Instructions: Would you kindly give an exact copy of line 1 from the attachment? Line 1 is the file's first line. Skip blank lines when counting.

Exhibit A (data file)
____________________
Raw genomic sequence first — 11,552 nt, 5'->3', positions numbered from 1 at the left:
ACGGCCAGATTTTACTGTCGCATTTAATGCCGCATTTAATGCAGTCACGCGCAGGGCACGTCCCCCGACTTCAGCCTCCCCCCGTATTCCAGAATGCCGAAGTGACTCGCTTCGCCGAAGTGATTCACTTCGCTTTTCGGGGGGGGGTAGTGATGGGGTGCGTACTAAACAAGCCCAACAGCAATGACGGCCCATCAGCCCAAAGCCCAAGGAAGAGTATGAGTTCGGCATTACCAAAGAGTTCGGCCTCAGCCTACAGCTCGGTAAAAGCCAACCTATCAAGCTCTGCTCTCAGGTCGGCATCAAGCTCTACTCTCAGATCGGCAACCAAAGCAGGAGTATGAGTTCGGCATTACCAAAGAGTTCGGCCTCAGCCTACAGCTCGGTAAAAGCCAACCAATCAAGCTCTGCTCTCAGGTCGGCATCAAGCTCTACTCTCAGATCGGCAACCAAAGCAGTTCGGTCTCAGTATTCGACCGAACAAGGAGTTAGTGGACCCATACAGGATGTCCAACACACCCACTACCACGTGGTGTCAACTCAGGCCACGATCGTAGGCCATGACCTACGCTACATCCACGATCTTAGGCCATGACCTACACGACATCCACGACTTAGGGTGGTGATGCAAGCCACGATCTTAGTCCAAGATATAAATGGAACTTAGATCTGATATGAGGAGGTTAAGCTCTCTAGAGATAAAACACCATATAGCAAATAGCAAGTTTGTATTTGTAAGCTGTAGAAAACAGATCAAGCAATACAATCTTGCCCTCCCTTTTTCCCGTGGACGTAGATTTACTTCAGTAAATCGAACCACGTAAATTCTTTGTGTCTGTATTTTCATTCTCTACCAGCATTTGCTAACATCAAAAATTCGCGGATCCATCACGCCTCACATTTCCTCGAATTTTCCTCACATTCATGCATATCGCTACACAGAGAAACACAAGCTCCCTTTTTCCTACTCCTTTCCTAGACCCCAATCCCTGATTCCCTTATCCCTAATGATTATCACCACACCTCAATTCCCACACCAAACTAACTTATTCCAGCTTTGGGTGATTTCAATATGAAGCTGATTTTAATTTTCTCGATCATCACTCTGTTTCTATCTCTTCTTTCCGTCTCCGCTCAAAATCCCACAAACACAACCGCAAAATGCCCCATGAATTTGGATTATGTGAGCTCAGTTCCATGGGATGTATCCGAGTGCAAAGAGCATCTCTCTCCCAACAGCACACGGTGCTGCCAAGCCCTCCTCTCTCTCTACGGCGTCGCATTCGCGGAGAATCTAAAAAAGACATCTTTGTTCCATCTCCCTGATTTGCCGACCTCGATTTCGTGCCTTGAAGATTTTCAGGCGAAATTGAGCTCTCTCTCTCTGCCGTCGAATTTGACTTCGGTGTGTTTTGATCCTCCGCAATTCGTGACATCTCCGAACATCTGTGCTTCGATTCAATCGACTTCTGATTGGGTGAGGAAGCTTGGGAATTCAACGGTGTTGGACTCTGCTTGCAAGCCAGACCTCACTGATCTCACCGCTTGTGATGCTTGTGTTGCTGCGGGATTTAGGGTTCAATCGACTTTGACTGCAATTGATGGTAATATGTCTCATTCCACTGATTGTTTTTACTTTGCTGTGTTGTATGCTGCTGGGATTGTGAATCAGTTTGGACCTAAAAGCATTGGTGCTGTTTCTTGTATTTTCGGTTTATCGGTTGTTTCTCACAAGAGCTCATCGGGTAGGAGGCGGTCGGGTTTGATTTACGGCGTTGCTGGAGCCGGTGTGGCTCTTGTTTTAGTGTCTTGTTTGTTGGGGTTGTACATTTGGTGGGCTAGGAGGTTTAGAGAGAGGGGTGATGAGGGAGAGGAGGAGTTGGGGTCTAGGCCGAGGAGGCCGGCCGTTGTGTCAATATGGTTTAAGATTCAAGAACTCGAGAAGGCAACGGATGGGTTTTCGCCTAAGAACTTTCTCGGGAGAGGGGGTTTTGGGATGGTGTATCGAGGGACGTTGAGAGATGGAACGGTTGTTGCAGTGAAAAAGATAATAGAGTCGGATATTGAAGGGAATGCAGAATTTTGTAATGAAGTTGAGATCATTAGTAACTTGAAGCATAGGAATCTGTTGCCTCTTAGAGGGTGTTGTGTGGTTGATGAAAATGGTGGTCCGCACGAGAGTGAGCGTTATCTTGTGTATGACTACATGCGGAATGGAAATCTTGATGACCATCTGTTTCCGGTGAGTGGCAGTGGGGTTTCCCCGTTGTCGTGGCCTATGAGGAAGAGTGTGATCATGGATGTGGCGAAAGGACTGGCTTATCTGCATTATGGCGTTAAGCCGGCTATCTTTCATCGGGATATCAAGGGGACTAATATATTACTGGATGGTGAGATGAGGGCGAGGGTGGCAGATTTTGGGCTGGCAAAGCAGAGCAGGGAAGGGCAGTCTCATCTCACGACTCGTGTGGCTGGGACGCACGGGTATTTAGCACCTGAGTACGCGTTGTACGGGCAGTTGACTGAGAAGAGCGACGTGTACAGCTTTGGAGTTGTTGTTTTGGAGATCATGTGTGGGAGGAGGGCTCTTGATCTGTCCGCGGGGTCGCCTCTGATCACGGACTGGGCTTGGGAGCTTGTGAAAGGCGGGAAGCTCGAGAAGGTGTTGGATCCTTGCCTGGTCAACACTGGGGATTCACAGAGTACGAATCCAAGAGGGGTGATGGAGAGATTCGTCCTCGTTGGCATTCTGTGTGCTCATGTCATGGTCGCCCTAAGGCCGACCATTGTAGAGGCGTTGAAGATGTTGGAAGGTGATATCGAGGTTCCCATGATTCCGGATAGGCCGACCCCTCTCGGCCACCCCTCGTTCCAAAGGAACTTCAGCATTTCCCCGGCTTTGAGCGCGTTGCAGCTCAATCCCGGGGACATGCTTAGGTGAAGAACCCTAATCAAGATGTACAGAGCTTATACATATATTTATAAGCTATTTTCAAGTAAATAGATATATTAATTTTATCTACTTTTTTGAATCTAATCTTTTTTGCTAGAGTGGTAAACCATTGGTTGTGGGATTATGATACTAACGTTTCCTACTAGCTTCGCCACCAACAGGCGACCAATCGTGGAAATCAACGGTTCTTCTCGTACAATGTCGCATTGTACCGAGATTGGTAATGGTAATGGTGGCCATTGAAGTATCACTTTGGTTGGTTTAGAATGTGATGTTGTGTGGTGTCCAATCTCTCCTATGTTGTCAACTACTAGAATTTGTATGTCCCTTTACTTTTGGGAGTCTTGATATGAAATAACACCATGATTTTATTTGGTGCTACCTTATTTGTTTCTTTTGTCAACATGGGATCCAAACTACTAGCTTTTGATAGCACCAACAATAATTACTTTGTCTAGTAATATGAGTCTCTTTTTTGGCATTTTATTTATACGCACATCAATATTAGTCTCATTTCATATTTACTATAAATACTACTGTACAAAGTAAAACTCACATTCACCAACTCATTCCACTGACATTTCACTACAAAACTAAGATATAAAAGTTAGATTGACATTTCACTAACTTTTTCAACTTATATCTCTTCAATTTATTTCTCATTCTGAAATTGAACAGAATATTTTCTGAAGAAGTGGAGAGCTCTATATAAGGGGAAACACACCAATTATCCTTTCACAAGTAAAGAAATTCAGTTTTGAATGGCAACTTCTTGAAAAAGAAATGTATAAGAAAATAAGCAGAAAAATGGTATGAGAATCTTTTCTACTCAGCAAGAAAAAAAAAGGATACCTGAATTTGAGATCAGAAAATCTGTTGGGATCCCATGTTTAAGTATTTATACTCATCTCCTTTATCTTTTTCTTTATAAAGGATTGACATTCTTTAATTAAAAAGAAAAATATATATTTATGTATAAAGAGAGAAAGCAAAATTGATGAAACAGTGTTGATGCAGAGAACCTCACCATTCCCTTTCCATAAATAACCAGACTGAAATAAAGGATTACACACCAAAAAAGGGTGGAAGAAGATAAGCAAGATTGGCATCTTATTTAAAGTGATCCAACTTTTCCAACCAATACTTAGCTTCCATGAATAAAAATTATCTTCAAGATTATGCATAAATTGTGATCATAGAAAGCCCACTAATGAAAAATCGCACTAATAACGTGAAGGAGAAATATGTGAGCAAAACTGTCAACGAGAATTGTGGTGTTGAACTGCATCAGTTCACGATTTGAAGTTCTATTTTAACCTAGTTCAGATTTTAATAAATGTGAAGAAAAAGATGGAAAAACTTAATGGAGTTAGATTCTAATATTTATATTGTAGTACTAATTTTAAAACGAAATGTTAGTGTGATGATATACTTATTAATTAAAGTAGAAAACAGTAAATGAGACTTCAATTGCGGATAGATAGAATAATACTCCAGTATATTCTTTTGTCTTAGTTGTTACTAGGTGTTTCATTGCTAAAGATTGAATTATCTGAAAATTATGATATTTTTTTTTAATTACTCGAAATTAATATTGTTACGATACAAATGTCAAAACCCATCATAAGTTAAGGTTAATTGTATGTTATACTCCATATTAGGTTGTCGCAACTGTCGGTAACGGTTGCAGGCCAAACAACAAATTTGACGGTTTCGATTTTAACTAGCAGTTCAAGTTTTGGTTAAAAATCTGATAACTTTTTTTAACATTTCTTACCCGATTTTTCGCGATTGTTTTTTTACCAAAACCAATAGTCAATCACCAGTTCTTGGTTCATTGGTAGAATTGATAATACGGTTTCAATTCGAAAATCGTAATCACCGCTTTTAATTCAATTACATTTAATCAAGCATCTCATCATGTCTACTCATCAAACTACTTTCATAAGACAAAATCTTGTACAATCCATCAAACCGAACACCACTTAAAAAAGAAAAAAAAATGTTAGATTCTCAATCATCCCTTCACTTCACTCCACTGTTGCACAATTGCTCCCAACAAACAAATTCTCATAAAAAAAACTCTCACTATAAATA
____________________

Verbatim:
Raw genomic sequence first — 11,552 nt, 5'->3', positions numbered from 1 at the left: